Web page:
A strong solar flare may affect shortwave communications on earth, but the disruptions in China will be minor, the Chinese Academy of Sciences (CAS) said Thursday.
According to the CAS National Space Science Center, an X9.3-class solar flare emitting from a group of sunspots codenamed AR 2673 was spotted at 7:53 p.m. Wednesday.
The sunspots have triggered solar flares more than 10 times since Sunday and may continue to cause large flares in the following days, CAS said in a statement.
They are the strongest spotted since 2005 and likely to impact earth on Friday night or Saturday, according to CAS.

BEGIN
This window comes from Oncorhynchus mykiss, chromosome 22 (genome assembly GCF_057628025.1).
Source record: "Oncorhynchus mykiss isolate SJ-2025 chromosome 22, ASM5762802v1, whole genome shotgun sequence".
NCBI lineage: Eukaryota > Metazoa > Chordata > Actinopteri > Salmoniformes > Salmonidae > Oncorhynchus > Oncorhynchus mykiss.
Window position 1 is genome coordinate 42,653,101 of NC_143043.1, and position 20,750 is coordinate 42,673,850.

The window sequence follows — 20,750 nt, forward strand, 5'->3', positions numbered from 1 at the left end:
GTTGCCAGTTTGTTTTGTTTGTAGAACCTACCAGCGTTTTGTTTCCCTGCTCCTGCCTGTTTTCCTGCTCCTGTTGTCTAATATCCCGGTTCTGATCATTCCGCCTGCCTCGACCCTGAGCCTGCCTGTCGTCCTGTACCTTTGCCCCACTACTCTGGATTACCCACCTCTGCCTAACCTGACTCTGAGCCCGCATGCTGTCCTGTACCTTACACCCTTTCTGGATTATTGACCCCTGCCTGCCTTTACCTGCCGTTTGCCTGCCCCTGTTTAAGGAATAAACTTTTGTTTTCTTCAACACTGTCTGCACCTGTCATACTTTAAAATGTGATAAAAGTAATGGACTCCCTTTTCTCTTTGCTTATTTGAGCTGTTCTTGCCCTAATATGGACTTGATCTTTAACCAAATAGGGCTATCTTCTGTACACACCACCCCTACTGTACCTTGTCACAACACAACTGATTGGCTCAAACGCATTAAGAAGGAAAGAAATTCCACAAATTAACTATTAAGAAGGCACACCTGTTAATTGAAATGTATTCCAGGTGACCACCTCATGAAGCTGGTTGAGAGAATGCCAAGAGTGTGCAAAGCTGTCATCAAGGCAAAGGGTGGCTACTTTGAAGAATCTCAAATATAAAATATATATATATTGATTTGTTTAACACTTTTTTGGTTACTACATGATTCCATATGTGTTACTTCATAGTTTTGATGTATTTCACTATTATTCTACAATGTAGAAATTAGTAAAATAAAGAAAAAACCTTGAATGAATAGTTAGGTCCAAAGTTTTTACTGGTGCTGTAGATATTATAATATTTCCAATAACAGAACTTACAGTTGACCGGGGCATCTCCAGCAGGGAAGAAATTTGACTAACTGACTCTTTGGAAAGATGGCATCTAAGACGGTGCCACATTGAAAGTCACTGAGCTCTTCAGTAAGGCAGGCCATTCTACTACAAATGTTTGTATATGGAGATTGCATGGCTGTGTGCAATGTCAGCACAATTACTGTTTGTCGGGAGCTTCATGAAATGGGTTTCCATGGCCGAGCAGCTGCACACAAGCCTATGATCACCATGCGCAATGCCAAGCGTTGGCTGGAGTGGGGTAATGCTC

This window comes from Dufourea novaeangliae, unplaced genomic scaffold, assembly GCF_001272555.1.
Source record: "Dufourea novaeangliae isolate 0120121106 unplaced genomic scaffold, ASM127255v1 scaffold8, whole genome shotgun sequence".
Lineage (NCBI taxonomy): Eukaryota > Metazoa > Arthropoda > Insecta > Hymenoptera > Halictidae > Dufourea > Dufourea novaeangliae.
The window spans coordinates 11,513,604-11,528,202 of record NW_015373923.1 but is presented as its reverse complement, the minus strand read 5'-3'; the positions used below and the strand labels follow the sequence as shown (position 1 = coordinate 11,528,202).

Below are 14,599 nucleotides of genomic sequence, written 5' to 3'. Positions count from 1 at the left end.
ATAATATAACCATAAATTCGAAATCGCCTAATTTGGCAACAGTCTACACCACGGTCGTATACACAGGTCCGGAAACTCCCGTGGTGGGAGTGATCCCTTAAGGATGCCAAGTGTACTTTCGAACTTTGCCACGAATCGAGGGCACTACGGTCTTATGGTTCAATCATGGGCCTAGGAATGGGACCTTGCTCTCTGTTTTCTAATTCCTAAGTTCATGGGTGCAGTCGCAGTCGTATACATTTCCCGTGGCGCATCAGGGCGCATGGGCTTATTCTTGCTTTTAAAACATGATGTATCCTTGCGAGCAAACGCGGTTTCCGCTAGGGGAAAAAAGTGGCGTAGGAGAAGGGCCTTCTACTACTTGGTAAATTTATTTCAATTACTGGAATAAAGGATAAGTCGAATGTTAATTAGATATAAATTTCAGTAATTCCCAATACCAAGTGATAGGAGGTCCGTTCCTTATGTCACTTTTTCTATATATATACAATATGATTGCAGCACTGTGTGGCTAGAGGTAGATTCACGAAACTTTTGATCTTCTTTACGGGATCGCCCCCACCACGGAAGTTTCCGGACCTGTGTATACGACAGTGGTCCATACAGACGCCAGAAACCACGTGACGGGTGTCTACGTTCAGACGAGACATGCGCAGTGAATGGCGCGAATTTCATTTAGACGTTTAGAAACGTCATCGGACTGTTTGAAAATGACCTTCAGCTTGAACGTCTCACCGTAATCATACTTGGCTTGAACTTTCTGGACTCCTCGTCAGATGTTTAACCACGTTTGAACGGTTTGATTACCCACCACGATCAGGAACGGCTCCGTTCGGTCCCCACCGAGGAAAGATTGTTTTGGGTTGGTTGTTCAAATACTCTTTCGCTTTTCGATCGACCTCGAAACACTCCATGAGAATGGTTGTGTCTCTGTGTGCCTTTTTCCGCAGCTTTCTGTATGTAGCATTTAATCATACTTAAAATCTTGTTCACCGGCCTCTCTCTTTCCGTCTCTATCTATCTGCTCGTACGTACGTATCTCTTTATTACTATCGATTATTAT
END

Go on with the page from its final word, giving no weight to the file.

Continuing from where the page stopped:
The flares may also lead to strong disturbances in the earth's magnetosphere, ionosphere and upper atmosphere, and affect the performance and safety of satellites, the statement said.
A solar flare is a violent explosion in the sun's atmosphere caused by huge magnetic activity. The flares produce large amounts of radiation that can affect the earth's ionosphere and disrupt radio communications.